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Converting Emissions into Valuable Agri-Food Product

16 October 2012, at 1:00am

CANADA - An Alberta company has developed an innovative way to grow a useful high-value crop with the use of industrial emissions. Member of Parliament Blake Richards (Wild Rose), on behalf of Agriculture Minister Gerry Ritz, announced an investment for SFN Biosystems Inc. (SFN) to continue work on their patented technology that turns raw engine exhaust into a usable algae feedstock.

"Our Government is proud to support innovative projects that help add value to agricultural crops in ways that are both sustainable and environmentally-friendly," said MP Richards. "These types of projects, which identify a need in the marketplace and find solutions to fill that need, will help our agricultural sector grow and remain globally competitive."

SFN has successfully established a full-scale demonstration facility that uses algae to extract up to 90 per cent of CO2 emissions generated by natural gas compression facilities. Algae biomass is considered to be a new and innovative type of agri-food product that has high nutritional content and can be grown at a relatively low cost. The investment of more than $820,000 will help fund further research into optimising algae growth rates leading to more efficient methods of production, yielding the maximum amount of algae with the highest CO2 uptake capacity.

SFN's technology captures CO2 emissions and rejected heat directly from natural gas burning engines for use as primary inputs in closed phytobioreactors - closed structures containing algae, artificial light and nutrient. These structures provide algae with the optimal environment (CO2, light, heat and nutrient) required for algae photosynthesis and algae growth. The algae strains produced contain various levels of lipids, proteins and carbohydrates, making them useful for a number of products, including Omega 3 for vitamin supplementation as well as for other food supplements, pharmaceuticals, nutraceuticals and cosmetics.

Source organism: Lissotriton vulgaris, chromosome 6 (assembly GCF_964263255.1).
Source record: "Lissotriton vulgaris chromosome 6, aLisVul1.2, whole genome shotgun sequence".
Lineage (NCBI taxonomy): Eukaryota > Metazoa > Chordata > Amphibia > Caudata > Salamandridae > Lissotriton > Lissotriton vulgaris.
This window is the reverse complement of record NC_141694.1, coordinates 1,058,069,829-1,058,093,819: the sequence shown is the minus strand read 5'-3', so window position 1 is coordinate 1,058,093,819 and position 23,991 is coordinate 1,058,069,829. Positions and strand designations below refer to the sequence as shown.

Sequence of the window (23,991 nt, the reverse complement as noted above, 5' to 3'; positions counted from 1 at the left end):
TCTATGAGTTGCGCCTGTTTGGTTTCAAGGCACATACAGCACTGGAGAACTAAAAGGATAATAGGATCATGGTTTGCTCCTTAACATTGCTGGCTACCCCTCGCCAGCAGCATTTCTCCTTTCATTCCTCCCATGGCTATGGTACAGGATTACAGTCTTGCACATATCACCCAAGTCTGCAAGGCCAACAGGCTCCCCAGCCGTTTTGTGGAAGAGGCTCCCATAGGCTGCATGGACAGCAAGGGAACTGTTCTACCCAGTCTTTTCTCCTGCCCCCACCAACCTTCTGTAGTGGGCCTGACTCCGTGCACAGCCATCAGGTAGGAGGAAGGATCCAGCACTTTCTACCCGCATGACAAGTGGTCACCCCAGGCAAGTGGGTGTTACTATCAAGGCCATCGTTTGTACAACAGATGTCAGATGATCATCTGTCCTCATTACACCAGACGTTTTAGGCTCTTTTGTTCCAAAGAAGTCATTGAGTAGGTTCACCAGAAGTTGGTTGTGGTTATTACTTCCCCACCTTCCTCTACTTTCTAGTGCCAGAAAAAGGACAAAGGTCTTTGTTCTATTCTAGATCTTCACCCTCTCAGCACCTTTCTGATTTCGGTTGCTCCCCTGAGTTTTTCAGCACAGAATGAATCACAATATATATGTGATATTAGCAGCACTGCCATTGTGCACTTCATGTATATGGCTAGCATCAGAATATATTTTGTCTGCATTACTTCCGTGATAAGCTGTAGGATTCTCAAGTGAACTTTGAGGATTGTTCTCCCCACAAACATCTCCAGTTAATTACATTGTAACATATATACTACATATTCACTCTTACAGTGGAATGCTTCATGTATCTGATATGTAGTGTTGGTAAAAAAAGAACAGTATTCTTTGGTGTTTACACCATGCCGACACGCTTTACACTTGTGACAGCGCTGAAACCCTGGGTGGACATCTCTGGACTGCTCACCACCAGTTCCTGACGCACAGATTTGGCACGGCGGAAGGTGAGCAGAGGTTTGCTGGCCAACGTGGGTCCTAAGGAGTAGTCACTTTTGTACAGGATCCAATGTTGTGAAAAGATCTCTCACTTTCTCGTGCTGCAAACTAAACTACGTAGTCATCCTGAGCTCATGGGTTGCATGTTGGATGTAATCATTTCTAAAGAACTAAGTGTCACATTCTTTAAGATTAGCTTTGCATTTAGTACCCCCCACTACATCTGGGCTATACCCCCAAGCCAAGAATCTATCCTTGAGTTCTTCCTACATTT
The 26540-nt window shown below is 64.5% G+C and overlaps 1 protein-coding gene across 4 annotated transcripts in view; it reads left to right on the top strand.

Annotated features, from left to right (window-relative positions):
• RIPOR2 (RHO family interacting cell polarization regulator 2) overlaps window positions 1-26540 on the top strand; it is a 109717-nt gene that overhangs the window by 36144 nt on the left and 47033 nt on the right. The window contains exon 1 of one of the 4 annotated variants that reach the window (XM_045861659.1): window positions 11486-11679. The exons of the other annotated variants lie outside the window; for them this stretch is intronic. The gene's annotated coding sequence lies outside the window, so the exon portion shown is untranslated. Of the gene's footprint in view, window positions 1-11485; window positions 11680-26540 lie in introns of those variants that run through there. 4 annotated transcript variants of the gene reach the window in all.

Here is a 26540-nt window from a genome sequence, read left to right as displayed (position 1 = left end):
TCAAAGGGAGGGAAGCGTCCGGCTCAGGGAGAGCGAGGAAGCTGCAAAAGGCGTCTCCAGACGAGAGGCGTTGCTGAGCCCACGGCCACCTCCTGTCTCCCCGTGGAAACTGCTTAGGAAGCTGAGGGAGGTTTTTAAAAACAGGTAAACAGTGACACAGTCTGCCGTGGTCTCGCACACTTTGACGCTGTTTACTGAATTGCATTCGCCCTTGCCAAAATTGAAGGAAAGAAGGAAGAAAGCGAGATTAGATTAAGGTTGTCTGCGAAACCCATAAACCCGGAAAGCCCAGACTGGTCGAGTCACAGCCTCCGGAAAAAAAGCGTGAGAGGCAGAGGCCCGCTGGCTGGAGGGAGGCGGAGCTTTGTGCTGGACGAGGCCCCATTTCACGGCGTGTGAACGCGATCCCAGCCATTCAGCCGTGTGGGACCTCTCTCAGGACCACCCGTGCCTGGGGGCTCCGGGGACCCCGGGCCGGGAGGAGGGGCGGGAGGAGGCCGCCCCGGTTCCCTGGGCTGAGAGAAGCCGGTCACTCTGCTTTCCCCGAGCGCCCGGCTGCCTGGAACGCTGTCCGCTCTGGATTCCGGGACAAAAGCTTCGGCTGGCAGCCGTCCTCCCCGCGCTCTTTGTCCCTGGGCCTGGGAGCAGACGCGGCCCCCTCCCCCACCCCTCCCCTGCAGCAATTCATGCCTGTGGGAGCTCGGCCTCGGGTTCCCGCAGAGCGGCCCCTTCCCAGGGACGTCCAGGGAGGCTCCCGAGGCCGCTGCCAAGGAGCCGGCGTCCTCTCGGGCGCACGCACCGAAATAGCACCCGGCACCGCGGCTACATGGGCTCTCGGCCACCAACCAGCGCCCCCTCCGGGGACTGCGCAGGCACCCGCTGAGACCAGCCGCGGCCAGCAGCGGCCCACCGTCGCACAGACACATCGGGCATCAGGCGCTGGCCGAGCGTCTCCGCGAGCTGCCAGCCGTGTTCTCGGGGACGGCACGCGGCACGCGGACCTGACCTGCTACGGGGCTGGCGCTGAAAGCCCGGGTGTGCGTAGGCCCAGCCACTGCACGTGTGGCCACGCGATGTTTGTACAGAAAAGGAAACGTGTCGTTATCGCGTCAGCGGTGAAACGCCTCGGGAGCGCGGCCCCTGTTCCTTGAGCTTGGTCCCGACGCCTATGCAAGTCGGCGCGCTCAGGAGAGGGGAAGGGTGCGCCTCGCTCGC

SFN's technology will be installed in rural markets on lands immediately adjacent to natural gas compression facilities, which will help create agricultural, manufacturing, and facility operations jobs. The technology offers an environmentally friendly, technologically viable and economically feasible CO2 reduction solution that is safe, effective, and sustainable.

"SFN truly represents a triple win for the energy sector, the agricultural industry, and the environment," said Max Copeland, SFN's co-founder and senior vice-president. "SFN appreciates the grant awarded by the Government of Canada. SFN looks forward to continuing its relationship with Agriculture and Agri-Food Canada and all levels of government as it moves towards the commercialisation of its technology in the near term."

This project is supported through the Agricultural Innovation Program - a $50-million initiative announced as part of Canada's Economic Action Plan 2011 and part of the Government's commitment to help Canadian producers benefit from cutting-edge science and technology. The Program boosts the development and commercialisation of innovative new products, technologies, and processes for the agricultural sector.

Calgary-based energy producer Encana is also a partner in the project, having invested in the technology in 2010 through its Environmental Innovation Fund. The mandate of Encana's Environmental Innovation Fund is to invest in projects that economically improve the environmental performance of the oil and natural gas sector through developing and implementing innovative technology.

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